5:48 PM, December 02, 2005  
Anonymous Jesse said...

MATT and VPO, thank you for the gracious welcome. I see the potential in this Blog as a place for the community to voice its opinions about candidates and issues in the 11th Congressional District race.

VPO, I'd like to know whether you supported or worked for McNerney in the 2004 campaign? I think it is important for readers [or is "bloggers" the appropriate term?] to know where you are coming from in this campaign. But I will respect your privacy if you don't care to say.

BABALOO, hello, I also would like to ask you the same question.

6:29 AM, December 03, 2005  
Anonymous Jesse said...

Matt, you have made some fairly broad statements with which I strongly disagree. Or, to put it in positive terms, I agree with some of your statements but only to a very, very limited extent. I'll address some here and address some later as time permits.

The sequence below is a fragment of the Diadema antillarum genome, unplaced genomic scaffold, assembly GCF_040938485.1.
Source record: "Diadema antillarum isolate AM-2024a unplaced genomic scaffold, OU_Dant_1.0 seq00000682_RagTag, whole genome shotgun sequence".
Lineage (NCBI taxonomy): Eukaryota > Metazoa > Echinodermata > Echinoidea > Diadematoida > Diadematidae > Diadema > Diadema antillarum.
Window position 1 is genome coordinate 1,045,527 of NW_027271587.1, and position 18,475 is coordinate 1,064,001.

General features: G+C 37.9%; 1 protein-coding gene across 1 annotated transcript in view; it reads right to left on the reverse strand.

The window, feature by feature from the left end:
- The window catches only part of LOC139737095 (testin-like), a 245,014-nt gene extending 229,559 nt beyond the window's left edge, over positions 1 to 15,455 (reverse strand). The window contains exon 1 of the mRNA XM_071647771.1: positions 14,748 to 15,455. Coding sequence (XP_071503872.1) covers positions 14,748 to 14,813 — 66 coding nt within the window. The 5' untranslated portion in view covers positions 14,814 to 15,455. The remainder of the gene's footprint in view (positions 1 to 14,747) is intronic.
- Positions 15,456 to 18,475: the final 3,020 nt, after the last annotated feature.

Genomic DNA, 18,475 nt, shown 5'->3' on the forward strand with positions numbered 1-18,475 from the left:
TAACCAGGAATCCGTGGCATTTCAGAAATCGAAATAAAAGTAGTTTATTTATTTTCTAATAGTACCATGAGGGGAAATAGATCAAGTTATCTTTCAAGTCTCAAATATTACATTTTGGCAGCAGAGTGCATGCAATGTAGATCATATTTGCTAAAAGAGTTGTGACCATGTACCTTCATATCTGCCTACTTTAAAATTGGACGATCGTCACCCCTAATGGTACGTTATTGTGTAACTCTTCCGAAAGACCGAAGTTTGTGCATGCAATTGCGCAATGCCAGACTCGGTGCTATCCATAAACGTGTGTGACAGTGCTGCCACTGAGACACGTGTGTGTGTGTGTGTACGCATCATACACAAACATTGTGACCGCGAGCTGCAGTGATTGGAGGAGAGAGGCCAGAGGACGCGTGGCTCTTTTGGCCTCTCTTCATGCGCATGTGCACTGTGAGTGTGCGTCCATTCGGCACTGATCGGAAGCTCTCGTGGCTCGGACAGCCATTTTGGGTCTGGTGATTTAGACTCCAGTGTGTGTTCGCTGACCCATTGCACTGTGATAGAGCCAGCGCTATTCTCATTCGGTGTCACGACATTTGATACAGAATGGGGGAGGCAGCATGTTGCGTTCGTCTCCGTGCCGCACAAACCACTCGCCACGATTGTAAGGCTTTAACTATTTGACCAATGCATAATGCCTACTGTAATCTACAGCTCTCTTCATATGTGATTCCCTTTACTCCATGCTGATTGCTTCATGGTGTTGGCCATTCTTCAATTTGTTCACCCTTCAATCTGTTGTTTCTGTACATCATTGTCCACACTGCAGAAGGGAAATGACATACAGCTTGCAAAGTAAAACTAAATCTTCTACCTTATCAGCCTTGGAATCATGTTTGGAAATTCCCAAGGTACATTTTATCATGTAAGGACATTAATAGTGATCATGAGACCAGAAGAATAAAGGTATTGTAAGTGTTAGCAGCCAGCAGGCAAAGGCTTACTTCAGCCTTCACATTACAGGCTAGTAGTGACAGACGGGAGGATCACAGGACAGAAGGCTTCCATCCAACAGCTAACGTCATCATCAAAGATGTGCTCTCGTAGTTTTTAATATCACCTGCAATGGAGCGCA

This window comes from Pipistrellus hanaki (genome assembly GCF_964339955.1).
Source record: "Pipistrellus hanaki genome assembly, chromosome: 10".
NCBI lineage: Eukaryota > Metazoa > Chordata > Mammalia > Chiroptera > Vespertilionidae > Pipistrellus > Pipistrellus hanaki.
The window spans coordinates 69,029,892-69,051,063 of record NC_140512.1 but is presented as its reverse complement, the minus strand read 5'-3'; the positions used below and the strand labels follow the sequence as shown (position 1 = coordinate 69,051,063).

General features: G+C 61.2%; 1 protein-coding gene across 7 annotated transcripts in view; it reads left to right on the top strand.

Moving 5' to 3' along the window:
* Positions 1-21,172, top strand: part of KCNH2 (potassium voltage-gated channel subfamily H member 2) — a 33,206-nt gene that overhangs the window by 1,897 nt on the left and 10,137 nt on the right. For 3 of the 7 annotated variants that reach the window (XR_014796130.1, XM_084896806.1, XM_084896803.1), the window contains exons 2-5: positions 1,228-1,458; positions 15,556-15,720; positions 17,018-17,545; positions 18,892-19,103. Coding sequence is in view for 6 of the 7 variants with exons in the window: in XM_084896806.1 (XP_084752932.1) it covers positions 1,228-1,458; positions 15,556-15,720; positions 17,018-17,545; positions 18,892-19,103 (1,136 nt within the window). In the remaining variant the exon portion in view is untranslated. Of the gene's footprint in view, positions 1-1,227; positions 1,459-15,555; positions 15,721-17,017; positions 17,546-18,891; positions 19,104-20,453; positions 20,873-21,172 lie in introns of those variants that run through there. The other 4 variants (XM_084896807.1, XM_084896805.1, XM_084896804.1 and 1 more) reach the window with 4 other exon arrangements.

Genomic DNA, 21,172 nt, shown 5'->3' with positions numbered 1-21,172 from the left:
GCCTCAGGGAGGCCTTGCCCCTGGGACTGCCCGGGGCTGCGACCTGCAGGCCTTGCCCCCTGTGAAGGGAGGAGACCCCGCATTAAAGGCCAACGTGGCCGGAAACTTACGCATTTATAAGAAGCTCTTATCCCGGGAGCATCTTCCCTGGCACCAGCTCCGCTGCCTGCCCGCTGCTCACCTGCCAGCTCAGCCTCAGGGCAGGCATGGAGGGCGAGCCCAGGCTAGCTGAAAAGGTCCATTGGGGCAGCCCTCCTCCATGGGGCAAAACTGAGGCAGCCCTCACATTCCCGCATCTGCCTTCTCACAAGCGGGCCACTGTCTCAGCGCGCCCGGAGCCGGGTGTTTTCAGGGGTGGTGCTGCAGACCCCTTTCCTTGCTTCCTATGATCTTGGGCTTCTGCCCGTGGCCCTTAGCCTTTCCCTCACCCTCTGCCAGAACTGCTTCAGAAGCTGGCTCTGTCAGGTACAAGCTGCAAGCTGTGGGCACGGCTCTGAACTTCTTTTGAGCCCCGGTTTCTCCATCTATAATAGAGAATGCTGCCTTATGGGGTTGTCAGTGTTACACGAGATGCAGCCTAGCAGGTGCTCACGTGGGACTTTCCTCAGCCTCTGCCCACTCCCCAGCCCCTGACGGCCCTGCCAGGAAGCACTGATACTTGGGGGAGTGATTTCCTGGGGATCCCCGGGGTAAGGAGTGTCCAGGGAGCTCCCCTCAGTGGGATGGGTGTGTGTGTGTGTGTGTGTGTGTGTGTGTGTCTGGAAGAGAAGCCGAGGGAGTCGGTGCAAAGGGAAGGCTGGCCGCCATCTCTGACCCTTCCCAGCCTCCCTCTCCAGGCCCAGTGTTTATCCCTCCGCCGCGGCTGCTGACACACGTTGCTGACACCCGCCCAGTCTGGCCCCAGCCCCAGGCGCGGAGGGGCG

Matt, I'm not going to get into this DCCC issue beyond what I said before.

Matt, I fundamentally disagree with your description of the San Joaquin County political infrastructure and the people that play a role in it. But I don't know that I care to respond to your generalizations and opinions about the motivations of people. I respect your right to hold these opinions.

But, I will make these comments about my perception of the Democratic party in San Joaquin County. I was raised in one of the poorest areas of Stockton. I've lived in the 11th Congressional District since I returned to the area in 1988. I have not been politically active in recent years for personal reasons. Over the years, however, I have been politically active in partisan and non-partisan races. I think that I know enough about the people in the Democratic party here to form an opinion and disagree with you.